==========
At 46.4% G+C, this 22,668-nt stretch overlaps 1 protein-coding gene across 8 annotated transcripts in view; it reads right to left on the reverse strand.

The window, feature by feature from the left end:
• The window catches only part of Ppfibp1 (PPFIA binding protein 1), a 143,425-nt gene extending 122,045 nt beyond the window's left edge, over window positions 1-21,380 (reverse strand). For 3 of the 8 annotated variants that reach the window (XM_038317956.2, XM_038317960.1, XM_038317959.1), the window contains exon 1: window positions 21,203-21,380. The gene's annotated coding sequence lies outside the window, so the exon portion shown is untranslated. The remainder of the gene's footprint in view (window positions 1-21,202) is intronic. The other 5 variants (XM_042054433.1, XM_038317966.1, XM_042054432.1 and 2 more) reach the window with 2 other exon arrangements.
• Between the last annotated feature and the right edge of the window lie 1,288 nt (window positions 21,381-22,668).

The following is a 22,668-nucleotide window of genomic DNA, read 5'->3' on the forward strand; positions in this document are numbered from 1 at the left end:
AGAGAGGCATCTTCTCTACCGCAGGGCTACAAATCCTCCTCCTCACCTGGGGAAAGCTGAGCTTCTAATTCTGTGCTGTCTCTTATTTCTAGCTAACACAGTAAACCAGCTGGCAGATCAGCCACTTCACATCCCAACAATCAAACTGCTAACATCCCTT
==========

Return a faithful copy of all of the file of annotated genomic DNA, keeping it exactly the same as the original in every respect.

At 46.4% G+C, this 22,668-nt stretch overlaps 1 protein-coding gene across 8 annotated transcripts in view; it reads right to left on the reverse strand.

The window, feature by feature from the left end:
• The window catches only part of Ppfibp1 (PPFIA binding protein 1), a 143,425-nt gene extending 122,045 nt beyond the window's left edge, over window positions 1-21,380 (reverse strand). For 3 of the 8 annotated variants that reach the window (XM_038317956.2, XM_038317960.1, XM_038317959.1), the window contains exon 1: window positions 21,203-21,380. The gene's annotated coding sequence lies outside the window, so the exon portion shown is untranslated. The remainder of the gene's footprint in view (window positions 1-21,202) is intronic. The other 5 variants (XM_042054433.1, XM_038317966.1, XM_042054432.1 and 2 more) reach the window with 2 other exon arrangements.
• Between the last annotated feature and the right edge of the window lie 1,288 nt (window positions 21,381-22,668).

The following is a 22,668-nucleotide window of genomic DNA, read 5'->3' on the forward strand; positions in this document are numbered from 1 at the left end:
AGAGAGGCATCTTCTCTACCGCAGGGCTACAAATCCTCCTCCTCACCTGGGGAAAGCTGAGCTTCTAATTCTGTGCTGTCTCTTATTTCTAGCTAACACAGTAAACCAGCTGGCAGATCAGCCACTTCACATCCCAACAATCAAACTGCTAACATCCCTT